House Report Targets CFPB Indirect Auto Lending Policies

Auto Finance  •  CFPB  •  ECOA  •  U.S. House

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On November 24, 2015, Republicans on the House Financial Services Committee released a report sharply criticizing the CFPB’s methodology for enforcing the Equal Credit Opportunity Act (ECOA) with regard to indirect automobile lending.  The report, entitled, “Unsafe at Any Bureaucracy: CFPB Junk Science and Indirect Auto Lending,” adds to the mounting pressure on the CFPB to reevaluate its strategy for enforcing consumer protection laws in the area of auto lending.

At the center of this dispute over the CFPB’s auto lending policies is the Bureau’s March 21, 2013 Bulletin 2013-02: Indirect Auto Lending and Compliance with the Equal Credit Opportunities Act.   The bulletin addresses the common auto lending arrangement wherein a car dealer, rather than providing direct financing itself, will shop the auto loan to various potential indirect lenders.  If an indirect lender wishes to finance the loan, it will provide the dealer a “buy rate” – the minimum interest rate at which the lender is willing to purchase the loan.  Lenders often allow the dealer to mark up that quoted interest rate and keep the difference between the buy rate and the rate paid by the borrower.  While the dealer’s ability to mark up its interest rates is, in theory, constrained by its need to offer competitive pricing, the CFPB is concerned that dealers will use this pricing discretion to take advantage of minority borrowers in ways that violate ECOA.

To combat this, the CFPB has taken the position that indirect auto lenders are likely “creditors” under ECOA and may be liable under the statute if their policies of allowing markups result in disparities on the basis of race, ethnicity, gender, or other prohibited bases (Bulletin 2013-02 notes that both disparate treatment and disparate impact are grounds for ECOA liability).  And the CFPB has followed through on its application of ECOA to indirect auto lenders:  just nine months after it issued its indirect auto lending guidance, the CFPB reached a $98 million settlement with Ally Financial based on allegations that Ally permitted dealers to improperly mark-up auto loans for minority borrowers.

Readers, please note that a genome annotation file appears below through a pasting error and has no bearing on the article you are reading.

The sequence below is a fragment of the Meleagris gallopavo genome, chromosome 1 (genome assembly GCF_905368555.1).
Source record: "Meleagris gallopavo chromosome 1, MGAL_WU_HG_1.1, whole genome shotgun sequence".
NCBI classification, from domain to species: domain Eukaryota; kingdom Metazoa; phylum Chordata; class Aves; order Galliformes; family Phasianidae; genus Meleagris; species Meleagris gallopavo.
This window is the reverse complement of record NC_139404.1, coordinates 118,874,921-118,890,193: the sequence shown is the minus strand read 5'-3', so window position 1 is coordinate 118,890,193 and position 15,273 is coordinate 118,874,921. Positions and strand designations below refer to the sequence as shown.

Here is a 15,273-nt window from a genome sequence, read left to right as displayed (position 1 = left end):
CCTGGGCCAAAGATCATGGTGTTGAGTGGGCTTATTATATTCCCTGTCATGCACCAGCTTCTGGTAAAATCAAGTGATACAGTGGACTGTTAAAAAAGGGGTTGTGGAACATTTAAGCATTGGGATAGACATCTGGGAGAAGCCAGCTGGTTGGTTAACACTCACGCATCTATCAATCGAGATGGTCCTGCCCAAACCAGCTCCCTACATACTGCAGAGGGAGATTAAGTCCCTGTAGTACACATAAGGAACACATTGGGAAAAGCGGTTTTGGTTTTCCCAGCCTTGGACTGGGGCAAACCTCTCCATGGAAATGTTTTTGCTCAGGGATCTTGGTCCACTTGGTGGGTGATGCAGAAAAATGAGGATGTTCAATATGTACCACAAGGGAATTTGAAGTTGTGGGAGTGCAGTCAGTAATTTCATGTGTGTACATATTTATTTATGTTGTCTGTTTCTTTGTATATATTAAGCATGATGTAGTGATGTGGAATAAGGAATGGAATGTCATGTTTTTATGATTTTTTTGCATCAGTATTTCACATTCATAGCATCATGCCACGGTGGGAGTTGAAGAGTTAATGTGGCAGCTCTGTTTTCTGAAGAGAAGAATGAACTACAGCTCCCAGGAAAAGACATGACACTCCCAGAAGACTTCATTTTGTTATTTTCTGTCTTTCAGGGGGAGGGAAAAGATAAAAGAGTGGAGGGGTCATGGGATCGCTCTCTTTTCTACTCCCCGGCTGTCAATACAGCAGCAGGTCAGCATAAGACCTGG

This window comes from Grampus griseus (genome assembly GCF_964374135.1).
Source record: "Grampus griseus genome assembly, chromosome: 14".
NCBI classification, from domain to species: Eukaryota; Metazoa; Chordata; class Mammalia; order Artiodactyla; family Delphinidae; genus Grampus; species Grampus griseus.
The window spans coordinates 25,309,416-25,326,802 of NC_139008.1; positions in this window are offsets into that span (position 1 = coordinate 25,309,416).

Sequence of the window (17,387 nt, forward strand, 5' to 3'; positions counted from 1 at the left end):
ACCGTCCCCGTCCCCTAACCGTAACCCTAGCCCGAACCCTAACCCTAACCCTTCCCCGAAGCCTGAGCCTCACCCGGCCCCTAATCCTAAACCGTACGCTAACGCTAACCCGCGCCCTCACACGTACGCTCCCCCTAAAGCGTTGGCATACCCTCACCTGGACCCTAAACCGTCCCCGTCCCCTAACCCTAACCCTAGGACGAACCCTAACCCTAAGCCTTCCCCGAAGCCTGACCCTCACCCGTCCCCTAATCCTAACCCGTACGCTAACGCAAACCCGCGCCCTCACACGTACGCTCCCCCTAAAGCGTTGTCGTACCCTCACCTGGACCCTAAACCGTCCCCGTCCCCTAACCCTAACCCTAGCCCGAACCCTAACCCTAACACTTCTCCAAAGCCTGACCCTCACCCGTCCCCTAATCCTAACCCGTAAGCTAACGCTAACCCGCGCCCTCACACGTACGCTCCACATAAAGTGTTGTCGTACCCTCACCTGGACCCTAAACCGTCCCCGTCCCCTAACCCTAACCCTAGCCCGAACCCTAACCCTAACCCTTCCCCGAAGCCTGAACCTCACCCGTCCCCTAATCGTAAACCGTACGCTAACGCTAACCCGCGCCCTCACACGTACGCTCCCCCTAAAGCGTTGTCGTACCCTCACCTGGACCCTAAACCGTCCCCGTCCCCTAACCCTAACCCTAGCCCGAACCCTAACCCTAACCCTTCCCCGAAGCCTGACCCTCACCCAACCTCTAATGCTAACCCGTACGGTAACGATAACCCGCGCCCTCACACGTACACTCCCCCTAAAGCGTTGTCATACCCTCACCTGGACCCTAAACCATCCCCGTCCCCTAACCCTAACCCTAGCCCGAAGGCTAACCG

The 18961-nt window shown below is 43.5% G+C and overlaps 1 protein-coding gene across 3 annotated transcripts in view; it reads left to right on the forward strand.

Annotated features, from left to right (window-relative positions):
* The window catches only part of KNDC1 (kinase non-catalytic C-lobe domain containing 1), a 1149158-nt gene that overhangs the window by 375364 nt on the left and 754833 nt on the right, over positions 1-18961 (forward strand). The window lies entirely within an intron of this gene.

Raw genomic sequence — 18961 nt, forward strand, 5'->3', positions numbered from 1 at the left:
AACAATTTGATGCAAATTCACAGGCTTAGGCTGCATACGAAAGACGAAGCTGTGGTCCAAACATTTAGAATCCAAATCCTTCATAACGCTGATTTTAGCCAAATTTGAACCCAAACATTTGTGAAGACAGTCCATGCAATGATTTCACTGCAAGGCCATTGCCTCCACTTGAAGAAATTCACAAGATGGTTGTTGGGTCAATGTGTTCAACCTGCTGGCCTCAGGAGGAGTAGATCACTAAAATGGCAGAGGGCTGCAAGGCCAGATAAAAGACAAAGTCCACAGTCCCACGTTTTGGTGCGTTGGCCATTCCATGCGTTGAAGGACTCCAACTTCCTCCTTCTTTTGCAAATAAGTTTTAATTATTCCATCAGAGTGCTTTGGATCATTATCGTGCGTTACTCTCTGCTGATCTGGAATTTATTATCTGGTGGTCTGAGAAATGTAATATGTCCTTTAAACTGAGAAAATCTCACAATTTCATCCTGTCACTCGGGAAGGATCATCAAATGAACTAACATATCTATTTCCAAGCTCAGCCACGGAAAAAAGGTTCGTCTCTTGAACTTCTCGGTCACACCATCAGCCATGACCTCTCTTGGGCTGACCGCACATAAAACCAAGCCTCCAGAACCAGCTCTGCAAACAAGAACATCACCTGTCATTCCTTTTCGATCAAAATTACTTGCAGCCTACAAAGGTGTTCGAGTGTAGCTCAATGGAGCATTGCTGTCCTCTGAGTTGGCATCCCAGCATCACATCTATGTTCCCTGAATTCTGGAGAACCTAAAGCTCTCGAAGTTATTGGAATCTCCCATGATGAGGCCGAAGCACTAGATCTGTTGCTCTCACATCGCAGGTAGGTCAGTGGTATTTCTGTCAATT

As the November 24th report articulates, opponents of the CFPB’s auto lending policies have taken issue with the CFPB’s approach to indirect auto lending for several reasons.  They argue that the practical effect of Bulletin 2013-02 is to regulate auto dealers even though the Dodd Frank Act excludes auto dealers from the CFPB’s regulatory jurisdiction.  They also take issue with the CFPB’s approach of issuing “guidance” documents like Bulletin 2013-02 instead of going through the formal rulemaking process – even though such guidance is not technically binding on industry members, the cost of being subjected to a CFPB investigation (even if the entity is ultimately found to be in compliance with the law) is so great that industry members effectively must treat CFPB guidance as if it is binding.  Opponents have also questioned whether disparate impact is a viable basis for liability under ECOA.

Additionally, the November 24th report asserts (as does the official report from the House Committee on Financial Services on H.R. 1737, discussed below) that the CFPB’s methodology for identifying discriminatory auto lending may be flawed.  According to the Committee, because auto dealers are prohibited from collecting race and ethnicity data from borrowers, the CFPB has had to rely on a proxy method for determining if discriminatory lending has occurred.  But the methodology used, Bayesian Improved Surname Geocoding, involves using borrowers’ names and geographic location to estimate their race and ethnicity – a methodology which, according to a study commissioned by the American Financial Services Association, overestimates minorities by as much as 41%.

In light of these concerns, Republicans introduced H.R. 1737 in April of this year.  This bill would nullify Bulletin 2013-02 and direct the CFPB to take a more protracted and public approach to issuing guidance on indirect auto lending in the future.  The bill passed the House on November 18, 2015 with a vote of 332-96 (with nearly half of Democrats voting in favor of the bill), and has been referred to the Senate Committee on Banking, Housing, and Urban Affairs.

The White House has indicated that it is strongly opposed to the changes proposed in H.R. 1737.  But regardless of whether legislation is ultimately passed to curtail the CFPB’s regulation of auto finance practices, the bipartisan support for H.R. 1737 in the House, and the release of reports like the November 24th report from Republicans on the House Financial Services Committee, are undoubtedly adding pressure on the CFPB to consider whether, and how, it should change its policies on indirect auto financing.  Stay tuned for further developments in this area.

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